But I can't stop them from coming.

My last OB appointment, the induction, laying on the couch timing contractions, waiting for the birthing suite, My Beloved plugging the toilet, having my water broken, getting the epidural, the fitful three hours of sleep, being told it was time to push, the increasing pain, three hours of pushing, begging the nurse to let me stop, the OB giving me the option of continuing or having a C-section, being prepped for surgery, falling in and out of sleep during the delivery, waiting for them to show me my son, hearing them bagging him but not knowing what the horrible squeaking sound was, seeing the backs of what felt like a hundred people as they tried desperately to revive him, asking anyone who would listen what was wrong with my baby, praying desperately for God not to take my son, waking up in the recovery room, being told he had a 1% chance of survival, telling a nurse I didn't want to pray with her, not being able to look into My Beloved's eyes, calling my Mother to ask her if she thought taking him off life support was the right thing to do, sobbing, asking My Beloved if he believed Thomas would go to heaven, seeing him for the first time before being taken to my room, marveling at his beauty, feeling the warmth and softness of his tiny head underneath my hand, holding him while we waited for him to die...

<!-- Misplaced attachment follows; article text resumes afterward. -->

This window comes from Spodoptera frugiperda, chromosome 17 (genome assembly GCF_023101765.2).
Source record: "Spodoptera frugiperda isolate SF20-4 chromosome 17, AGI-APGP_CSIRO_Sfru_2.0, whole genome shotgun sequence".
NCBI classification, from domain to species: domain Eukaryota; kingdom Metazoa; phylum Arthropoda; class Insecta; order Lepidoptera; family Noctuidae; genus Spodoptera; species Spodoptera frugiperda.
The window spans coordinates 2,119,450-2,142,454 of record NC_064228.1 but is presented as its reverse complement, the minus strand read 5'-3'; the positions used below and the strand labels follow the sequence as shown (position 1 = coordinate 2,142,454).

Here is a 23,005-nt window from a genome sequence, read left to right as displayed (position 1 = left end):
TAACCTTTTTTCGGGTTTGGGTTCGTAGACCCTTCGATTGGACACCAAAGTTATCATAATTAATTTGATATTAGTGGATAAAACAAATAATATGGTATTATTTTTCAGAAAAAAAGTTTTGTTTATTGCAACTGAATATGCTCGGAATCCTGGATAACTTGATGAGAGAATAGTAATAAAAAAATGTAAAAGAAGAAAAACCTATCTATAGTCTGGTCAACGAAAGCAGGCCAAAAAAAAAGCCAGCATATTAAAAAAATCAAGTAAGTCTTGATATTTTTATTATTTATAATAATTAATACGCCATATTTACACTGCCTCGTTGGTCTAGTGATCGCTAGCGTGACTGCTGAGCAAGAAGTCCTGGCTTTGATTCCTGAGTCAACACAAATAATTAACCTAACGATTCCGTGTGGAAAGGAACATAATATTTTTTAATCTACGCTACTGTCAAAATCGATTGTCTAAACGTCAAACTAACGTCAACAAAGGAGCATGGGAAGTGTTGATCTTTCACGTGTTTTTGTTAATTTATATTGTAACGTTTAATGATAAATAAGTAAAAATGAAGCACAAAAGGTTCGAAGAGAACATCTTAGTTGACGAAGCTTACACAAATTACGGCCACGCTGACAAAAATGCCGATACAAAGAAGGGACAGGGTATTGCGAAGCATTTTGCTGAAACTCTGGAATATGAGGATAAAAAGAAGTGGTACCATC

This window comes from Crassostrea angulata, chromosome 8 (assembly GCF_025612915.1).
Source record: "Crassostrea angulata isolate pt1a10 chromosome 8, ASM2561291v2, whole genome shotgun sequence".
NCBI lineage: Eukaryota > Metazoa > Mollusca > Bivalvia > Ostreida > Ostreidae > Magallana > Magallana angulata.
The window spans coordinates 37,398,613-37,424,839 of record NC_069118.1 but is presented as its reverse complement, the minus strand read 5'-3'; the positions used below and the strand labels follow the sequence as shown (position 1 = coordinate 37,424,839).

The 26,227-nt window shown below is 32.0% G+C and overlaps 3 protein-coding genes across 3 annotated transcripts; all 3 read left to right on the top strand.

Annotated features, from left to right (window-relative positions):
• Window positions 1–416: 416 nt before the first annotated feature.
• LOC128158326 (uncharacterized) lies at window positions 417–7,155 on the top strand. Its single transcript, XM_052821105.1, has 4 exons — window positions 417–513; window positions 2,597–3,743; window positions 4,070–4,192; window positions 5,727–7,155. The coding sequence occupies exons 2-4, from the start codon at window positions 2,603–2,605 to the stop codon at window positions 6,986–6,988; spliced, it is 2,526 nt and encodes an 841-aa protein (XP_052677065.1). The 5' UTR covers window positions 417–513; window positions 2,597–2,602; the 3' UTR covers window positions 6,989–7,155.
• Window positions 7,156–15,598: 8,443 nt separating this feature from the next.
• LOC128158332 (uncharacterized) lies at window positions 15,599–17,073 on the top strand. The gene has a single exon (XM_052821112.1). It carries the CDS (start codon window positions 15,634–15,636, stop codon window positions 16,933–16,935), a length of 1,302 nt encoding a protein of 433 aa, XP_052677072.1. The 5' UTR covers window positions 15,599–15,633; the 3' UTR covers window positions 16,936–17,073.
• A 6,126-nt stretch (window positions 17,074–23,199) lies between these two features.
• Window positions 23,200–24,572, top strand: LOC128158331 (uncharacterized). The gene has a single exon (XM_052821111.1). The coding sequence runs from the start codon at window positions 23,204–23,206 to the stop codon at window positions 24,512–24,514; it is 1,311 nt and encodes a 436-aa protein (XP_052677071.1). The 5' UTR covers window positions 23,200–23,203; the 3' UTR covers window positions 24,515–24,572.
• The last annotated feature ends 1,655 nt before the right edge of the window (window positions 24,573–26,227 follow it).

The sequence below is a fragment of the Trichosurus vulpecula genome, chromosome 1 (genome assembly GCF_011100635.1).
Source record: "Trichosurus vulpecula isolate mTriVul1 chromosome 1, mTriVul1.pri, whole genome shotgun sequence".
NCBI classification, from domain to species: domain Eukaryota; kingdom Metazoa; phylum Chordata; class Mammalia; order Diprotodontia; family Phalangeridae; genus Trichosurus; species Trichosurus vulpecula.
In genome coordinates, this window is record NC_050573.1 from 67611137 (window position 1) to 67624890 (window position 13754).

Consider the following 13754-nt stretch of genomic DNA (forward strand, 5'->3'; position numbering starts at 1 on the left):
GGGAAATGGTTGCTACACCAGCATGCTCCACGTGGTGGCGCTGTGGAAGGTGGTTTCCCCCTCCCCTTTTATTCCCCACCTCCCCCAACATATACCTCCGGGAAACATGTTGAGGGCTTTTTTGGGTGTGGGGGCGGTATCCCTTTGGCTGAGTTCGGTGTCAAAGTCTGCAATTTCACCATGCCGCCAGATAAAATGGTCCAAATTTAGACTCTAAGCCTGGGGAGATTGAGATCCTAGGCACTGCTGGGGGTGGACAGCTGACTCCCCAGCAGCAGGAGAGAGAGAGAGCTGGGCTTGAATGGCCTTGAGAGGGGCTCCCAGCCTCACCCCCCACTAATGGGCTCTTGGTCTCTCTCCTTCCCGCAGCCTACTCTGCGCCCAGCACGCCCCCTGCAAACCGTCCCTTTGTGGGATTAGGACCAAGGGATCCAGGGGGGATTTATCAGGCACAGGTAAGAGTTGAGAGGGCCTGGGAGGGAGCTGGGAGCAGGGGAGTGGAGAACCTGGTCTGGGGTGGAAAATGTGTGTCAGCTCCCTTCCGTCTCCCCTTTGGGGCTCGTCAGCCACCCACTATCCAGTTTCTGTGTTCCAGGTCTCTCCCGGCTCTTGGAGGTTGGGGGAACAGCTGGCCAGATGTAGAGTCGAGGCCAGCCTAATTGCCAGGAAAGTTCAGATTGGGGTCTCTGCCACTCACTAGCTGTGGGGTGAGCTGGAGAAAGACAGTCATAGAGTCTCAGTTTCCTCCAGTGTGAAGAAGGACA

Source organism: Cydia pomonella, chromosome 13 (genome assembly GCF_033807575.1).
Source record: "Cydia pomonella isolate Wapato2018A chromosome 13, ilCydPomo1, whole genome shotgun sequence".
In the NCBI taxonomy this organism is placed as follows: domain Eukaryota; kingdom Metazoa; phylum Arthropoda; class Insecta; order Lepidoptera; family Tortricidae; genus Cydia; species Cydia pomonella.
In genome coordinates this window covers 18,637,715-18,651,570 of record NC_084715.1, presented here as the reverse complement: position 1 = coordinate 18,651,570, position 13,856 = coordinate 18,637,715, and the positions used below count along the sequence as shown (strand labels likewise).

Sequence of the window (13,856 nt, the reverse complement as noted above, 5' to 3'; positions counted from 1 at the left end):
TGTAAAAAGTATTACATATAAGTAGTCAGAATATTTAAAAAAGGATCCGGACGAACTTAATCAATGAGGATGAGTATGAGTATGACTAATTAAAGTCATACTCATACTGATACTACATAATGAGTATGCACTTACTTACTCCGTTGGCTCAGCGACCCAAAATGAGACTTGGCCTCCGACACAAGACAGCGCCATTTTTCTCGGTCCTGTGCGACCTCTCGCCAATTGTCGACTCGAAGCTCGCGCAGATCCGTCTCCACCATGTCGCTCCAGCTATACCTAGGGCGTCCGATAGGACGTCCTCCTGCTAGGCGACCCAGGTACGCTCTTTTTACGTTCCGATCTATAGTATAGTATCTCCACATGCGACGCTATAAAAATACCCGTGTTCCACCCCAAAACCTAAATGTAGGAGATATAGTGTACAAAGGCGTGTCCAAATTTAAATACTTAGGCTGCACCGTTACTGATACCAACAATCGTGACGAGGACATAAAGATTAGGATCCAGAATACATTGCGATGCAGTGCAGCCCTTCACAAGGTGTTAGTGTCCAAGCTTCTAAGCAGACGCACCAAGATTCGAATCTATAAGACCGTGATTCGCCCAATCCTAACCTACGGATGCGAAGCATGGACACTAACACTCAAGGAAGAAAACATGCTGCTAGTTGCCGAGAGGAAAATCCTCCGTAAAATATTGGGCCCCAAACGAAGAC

I don't think about these things all the time. I couldn't possibly or I'd go insane. I take the good parts - the sweetness of his little face, the weight of him in my arms - and I change them into memories that are somehow not connected to the horror of those two days in March. That's what I do most of the time. And that's how I survive.